Other than the extra characters added to this version, the bloodthirsty Midway fighting game series patterned after Mortal Kombat: Deception doesn't have much more to offer than the previous title.
Delivering the most complete fighting experience and progressing the lethal intensity which the franchise has been known for since its 1992 debut in arcades, Mortal Kombat: Deception is set to revolutionize the fighting game genre.
Super Gamer Dude
I have been a huge fan of the Mortal Kombat movies since its first film, and that fanaticism has continued into the gaming aspect. Mortal Kombat: Unchained takes off from the storyline of the 2004 Mortal Kombat: Deception for PlayStation 2. Being patterned after the 2004 release, Unchained features mostly the same strengths and weaknesses that Deception had.
The game features the classic One-on-One skirmish with two added quirky extras namely: Chess Kombat and Puzzle Kombat. Chess Kombat puts on a basic tactical layer over the one-on-one bout similar to that of the traditional computer game Archon. Instigated by Super Puzzle Fighter II Turbo, the Puzzle Kombat is, as you can probably guess, a cutthroat puzzle game. Also featured is a story-based mode called KONQUEST, which unfortunately gives the player a dizzying spin into heaps of interminable and convoluted tales about the Mortal Kombat universe. One new feature that the game offers is the Endurance Mode where it lets you fight with consecutive opponents, which ironically has too many interruptions. Players new to the game are likely to get awed by the overwhelming counter-intuitive quality of the controls. Each featured fighter has 3 different fighting stances that include a weapon-based stance. Each stance has its own moves and combos that you’re supposed to memorize; plus a set of special moves unique to each character.
The roster has about two dozens of diverse characters to pick your choice from, featuring newly added characters such as Shao Kahn, Jax, Frost, Goro, Blaze, and Kitana fighting alongside the series of favorites like Liu Kang, Scorpion, Raiden, and Sub-Zero. With various interactive fighting arenas for combat, the game provides more exciting gameplay. The combat has an inflexible feel to it, though. It seems unresponsive no matter how hard you try to click; it may take some time to learn all of the controls as well as particular fighter’s move combos. However, fighting can be very tactical and full of thrill once you get used to the controls, especially if you’re trying to get the upper hand on the ad Hoc WI-Fi match with a friend.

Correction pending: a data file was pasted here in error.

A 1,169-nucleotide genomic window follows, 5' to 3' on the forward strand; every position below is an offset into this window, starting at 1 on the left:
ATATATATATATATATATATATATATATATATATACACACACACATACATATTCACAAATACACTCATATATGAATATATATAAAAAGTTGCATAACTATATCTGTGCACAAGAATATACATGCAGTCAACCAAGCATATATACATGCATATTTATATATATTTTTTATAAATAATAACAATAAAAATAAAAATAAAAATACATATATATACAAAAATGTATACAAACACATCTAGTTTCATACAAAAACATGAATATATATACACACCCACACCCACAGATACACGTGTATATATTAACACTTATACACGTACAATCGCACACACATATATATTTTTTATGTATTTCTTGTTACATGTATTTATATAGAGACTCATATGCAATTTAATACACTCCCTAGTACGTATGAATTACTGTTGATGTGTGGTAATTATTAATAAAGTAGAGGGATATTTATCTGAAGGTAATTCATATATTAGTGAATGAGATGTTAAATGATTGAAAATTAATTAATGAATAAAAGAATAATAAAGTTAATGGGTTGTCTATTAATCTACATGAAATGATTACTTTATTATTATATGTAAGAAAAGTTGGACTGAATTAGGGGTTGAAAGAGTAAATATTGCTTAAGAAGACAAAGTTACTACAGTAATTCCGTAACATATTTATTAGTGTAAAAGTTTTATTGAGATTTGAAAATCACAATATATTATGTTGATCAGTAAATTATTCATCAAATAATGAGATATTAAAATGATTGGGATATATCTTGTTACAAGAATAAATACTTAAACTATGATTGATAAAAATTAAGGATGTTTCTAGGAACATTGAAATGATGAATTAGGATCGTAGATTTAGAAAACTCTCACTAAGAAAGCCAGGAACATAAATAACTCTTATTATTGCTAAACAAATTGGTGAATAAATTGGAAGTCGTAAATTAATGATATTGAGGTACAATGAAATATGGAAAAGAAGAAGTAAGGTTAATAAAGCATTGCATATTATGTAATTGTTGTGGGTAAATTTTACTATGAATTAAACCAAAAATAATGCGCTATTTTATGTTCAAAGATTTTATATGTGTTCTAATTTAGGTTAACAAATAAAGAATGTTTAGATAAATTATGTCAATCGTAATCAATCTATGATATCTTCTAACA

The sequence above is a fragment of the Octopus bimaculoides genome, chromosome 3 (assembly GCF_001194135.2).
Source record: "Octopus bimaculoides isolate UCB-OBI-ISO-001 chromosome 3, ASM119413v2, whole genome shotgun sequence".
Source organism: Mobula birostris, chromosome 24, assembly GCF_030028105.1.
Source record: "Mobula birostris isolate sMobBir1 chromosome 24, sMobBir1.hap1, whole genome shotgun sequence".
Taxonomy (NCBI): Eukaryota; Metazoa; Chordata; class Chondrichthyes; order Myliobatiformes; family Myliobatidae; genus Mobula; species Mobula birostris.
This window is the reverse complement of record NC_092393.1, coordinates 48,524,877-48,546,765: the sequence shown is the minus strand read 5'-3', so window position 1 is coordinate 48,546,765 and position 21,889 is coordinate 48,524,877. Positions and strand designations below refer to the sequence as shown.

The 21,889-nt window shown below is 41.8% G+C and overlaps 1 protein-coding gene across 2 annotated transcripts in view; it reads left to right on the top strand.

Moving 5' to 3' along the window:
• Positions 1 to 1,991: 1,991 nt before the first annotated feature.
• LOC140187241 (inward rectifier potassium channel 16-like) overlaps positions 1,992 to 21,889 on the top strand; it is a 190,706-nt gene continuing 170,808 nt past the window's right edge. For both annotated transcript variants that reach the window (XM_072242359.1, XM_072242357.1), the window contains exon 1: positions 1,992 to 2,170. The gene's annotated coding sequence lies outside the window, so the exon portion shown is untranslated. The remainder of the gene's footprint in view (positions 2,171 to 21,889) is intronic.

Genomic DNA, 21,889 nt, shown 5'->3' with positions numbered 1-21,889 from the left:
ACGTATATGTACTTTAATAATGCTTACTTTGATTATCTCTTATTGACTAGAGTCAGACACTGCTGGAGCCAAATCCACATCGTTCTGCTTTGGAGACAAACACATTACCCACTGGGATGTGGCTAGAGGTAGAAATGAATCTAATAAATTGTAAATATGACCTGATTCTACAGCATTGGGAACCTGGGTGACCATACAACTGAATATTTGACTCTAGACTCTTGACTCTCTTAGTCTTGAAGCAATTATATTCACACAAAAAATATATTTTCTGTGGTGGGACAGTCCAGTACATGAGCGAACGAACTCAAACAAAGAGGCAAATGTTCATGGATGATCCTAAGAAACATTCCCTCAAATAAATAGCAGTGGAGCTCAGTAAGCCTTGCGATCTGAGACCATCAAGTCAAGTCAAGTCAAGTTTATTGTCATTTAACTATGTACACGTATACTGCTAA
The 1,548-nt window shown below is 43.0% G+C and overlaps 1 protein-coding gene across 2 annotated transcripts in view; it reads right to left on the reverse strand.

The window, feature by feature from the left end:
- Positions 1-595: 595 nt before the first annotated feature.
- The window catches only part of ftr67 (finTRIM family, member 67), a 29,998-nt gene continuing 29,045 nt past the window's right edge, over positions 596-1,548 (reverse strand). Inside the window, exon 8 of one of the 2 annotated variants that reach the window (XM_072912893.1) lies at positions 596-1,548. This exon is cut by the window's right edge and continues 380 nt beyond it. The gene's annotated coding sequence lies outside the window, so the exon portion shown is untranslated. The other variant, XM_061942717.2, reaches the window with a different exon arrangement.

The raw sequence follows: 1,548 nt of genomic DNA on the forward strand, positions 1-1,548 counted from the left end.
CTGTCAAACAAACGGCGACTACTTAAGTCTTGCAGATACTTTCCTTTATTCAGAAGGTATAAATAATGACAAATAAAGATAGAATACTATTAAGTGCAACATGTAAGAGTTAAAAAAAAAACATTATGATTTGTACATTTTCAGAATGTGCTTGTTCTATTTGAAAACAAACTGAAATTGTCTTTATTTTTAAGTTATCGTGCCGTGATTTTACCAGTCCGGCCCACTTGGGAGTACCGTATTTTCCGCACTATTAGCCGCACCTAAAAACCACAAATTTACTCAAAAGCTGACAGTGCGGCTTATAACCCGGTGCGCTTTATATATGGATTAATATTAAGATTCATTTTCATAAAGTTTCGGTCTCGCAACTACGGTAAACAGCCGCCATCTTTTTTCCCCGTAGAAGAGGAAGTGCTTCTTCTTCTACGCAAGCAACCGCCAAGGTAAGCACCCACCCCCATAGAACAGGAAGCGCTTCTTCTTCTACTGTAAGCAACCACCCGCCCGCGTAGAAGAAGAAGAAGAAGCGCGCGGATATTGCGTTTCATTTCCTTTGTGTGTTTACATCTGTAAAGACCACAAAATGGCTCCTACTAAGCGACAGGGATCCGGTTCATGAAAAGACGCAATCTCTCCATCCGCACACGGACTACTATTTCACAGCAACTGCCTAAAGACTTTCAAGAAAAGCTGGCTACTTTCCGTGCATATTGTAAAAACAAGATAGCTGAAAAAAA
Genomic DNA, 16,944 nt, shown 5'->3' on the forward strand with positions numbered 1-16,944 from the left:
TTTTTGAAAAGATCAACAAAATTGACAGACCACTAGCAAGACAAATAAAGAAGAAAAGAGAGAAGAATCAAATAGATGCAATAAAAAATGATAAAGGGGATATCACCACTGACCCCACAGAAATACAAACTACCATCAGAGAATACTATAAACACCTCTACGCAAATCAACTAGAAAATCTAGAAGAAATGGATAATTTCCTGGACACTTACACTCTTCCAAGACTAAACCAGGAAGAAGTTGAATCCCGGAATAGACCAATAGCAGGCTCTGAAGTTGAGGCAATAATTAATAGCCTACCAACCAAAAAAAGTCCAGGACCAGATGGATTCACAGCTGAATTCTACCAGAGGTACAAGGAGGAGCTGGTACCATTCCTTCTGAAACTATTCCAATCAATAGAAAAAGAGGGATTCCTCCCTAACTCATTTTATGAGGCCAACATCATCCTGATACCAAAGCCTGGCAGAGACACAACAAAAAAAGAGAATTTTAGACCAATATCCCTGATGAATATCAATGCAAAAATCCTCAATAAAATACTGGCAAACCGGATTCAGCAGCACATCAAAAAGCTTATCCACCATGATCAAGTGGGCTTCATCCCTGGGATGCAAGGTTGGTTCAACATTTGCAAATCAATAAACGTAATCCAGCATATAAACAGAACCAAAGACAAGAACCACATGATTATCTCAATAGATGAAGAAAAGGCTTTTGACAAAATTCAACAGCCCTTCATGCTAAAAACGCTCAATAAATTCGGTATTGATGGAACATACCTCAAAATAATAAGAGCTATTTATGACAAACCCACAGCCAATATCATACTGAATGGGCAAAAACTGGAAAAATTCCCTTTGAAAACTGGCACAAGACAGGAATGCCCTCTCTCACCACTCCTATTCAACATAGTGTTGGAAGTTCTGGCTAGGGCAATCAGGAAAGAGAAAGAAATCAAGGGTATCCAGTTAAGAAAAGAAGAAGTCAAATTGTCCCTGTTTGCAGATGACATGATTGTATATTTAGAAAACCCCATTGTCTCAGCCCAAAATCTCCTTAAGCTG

The full 3D visuals don’t seem quite as detailed in the PSP as Deception in PS2, although the game still appears and sounds great and definitely runs smoothly enough. The audio is so evil-sounding with some hard core sound effects, a suitably vicious announcer, a decent collection of authentic grunts and realistic screams topped with some moody, sinister-sounding track; adding to the images of gruesome fatalities – these all add up to the classic dark feel of the game.
Now, this may seem very exciting to newbies, but to players who got to play Deception in PS2, nothing much has changed in Unchained with the exception of the Endurance mode. The online mode which was a key feature of Deception was removed from Unchained for the PSP. Another annoying thing the game has is its extremely lengthy loading time during the extras and even in One-on-One fighting; taking as long as 20 seconds to load and slowing down your progression from one fight to the next. But if you’re an avid Mortal Kombat fan like me, all these things are negligible and the game remains to be very enjoyable indeed.